I confess, I’ve never quite understood Americans’ love affair with the crooner. You know, the Las Vegas lounge singer type. This is going to sound like a stereotype, and it really is, but the male singer exuding sex appeal, suave, debonair in a tux and perfect hair, usually singing other peoples’ popular songs-interpreting them well or not. Bing Crosby was a crooner. Frank Sinatra personified the crooner for decades and was incredibly good at it. Tony Bennett is someone whose records I still pick up, but mostly due to his embrace of contemporary performers like Amy Winehouse and Lady Gaga. And of course there are the lesser lights-Dean Martin, Sammy Davis, Jr., Al Martino, Steve Lawrence, and a host of others. There is no shortage of crooners today. Harry Connick, Jr., Michael Buble and Josh Groban and others all adopting the tux and the Great American Songbook. Hell, even Rod Stewart wants to be one.
But for many years the crooner became reviled in American popular music. Sinatra, the Rat Pack, were uncool, too close to the establishment, representatives of the Nixon era and all that was wrong that went with it.
Bobby Darin was a tish too old to be singing “My Generation” with the Who, and a bit too young to be singing “It Was A Very Good Year” with Sinatra. Beginning in 1955 he worked in New York’s Brill Building writing songs for Connie Francis. 1958, however, he broke through with some pop songs of his own. “Splish, Splash” was followed by “Queen of the Hop,” and later came “Dream Lover.” They made Darin a star and soon he was able to write his own ticket.
Darin chose an odd path, taking the road of a teen idol. But the material he chose aligned him with older, more establishment audiences. “Mack the Knife,” from Three Penny Opera was followed by “Beyond the Sea.” Darin’s musical success was followed by sold out shows at New York’s Copacabana night club, and roles on television and movies. He married Sandra Dee, Gidget in the movies.
But as the ’50’s turned into the ’60’s, Darin didn’t stand still. Though he could have been the younger wing of the Rat Pack, Darin began including folk songs in his show. albeit with a more big band arrangement. Future Byrd, Roger McGuinn, became a guitarist with his band.
By 1965, Darin was 29 years old, and aware of the profound changes taking place in the United States. He participated in civil rights demonstrations and marched in Alabama. In 1968 he supported Sen. Robert Kennedy’s campaign and was in Los Angeles with the candidate when he was murdered. Darin’s music began to reflect similar changes. In 1966 he released If I Were a Carpenter.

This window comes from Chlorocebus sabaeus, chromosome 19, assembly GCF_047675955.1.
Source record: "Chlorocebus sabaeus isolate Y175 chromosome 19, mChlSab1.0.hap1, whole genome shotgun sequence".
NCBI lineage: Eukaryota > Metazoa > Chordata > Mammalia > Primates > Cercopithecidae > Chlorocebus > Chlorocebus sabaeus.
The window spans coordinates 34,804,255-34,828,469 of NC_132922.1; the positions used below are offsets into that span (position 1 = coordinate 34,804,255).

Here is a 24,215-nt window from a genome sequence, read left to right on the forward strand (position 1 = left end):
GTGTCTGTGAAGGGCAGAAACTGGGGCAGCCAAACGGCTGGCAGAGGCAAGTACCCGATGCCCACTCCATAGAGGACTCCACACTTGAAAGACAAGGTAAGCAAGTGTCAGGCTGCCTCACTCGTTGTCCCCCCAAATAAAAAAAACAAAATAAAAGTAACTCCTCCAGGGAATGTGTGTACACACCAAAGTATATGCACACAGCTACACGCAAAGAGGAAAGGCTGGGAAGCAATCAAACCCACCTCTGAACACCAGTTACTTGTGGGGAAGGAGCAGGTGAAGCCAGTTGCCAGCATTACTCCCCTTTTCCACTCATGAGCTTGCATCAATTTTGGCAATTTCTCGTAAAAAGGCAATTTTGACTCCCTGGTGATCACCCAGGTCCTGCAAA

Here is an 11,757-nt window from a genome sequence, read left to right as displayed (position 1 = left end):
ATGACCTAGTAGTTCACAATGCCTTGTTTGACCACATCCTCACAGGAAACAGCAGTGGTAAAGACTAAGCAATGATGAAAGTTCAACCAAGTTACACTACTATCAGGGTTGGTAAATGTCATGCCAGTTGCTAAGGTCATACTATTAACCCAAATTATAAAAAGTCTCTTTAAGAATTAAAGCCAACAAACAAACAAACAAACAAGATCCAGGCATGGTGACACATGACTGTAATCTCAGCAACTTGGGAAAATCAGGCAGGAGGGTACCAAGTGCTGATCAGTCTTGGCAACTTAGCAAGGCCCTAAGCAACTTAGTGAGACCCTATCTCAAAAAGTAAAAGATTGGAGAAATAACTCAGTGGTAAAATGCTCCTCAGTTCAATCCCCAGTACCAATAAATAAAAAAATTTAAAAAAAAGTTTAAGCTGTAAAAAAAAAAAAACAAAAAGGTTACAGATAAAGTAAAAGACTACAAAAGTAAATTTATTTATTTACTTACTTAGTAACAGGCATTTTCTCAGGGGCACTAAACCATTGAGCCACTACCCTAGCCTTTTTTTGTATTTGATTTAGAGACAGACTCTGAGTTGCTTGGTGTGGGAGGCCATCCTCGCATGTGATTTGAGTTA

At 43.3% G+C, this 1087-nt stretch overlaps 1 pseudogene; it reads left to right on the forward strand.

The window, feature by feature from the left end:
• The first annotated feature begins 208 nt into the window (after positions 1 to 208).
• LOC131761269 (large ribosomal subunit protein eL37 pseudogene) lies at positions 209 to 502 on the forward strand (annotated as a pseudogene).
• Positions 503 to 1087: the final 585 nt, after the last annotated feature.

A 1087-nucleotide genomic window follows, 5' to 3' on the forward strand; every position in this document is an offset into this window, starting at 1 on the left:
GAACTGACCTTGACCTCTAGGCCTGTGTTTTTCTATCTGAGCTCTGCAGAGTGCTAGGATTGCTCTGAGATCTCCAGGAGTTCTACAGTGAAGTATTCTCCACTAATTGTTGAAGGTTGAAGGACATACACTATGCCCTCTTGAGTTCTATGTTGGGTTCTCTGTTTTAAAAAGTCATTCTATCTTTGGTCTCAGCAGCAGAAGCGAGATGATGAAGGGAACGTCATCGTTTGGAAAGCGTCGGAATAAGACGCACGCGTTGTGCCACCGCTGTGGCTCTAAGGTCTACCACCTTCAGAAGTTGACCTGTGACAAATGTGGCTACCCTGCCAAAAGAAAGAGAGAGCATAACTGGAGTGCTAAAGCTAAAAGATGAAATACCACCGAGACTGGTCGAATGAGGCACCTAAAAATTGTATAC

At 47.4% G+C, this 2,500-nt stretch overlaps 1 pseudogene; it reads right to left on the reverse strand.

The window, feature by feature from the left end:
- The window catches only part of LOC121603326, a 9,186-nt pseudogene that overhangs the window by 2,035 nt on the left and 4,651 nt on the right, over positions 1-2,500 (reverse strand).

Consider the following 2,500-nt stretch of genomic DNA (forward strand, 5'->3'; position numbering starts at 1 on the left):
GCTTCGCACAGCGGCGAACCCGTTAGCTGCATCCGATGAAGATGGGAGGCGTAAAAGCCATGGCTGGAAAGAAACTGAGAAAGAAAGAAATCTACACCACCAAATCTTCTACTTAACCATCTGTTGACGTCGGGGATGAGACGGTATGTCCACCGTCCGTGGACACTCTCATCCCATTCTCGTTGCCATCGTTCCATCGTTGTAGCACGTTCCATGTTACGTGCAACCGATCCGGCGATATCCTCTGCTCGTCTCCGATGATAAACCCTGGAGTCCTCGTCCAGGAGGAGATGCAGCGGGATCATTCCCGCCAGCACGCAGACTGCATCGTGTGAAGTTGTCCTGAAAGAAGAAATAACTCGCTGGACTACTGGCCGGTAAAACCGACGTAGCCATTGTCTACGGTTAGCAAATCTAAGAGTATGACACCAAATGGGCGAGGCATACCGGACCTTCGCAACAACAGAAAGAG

I’ve always loved the title song, and when I was out doing estate sale shopping with Lorri on Saturday when I ran across a copy of the album along with a pile of adult contemporary music at one of the houses we traipsed through. I immediately grabbed it. “If I was a Carpenter” leads off side A. It is a Tim Hardin song and five songs on the record represent a partnership between the two. Included is the oft’ covered “Reason to Believe,” and “Don’t Make Promises.” Loving Spoonful alum, John Sebastian offerings include “Daydream” and “Sittin’ Here Lovin’ You.” The surprise track is “Baby’s Song” by H.J. Deutschendorff,, Jr., John Denver’s real name before he moved to Aspen and adopted a new persona.
By far the best song is a title track. But even this folk rocker is plagued by the kind of overproduced gentle strings and backing orchestration that undercuts Darin’s efforts to find his folk roots. He seems at a loss to determine who he will be and what direction his career should take. It feels a little too showbiz.
Darin would write “Simple Song of Freedom” a gentle protest song that would be covered by his friend Hardin, by the time the new decade dawned he seemed to return to his comfort zone in adult contemporary music. Darin became a top performer in Las Vegas and in 1972 hosted a short term variety show on television, NBC’s Bobby Darin Show.
However, Darin, suffering from a chronically weakened heart due to childhood illness, died at age 37 during a medical procedure December 20, 1973.
It’s interesting to speculate what Darin’s career would have looked like if he’d been healthy and remained alive today at age 79. Would he be a senior crooner-in-state like Tony Bennett? Or would he be more like Peter Yarrow and Paul Stookey, as folkie memorialist?
I choose to remember Darin as someone caught in-between. He was a great songwriter and a talented performer, sufficient to have a foot in several camps-adult contemporary, rock and roll, folk, even country-western. He didn’t have to choose a definite path, so when he adopted folk in the middle 60’s it seemed opportunistic and a quick grab at the youth market and cash. He was also someone who understood his own mortality, was deeply affected by a changing America, and was devastated by Kennedy’s assassination, After spending 1969 in seclusion, Darin returned to a life in which he’d found success and a degree of comfort. Bobby Darin was inducted into the Rock and Roll Hall of Fame in 1990.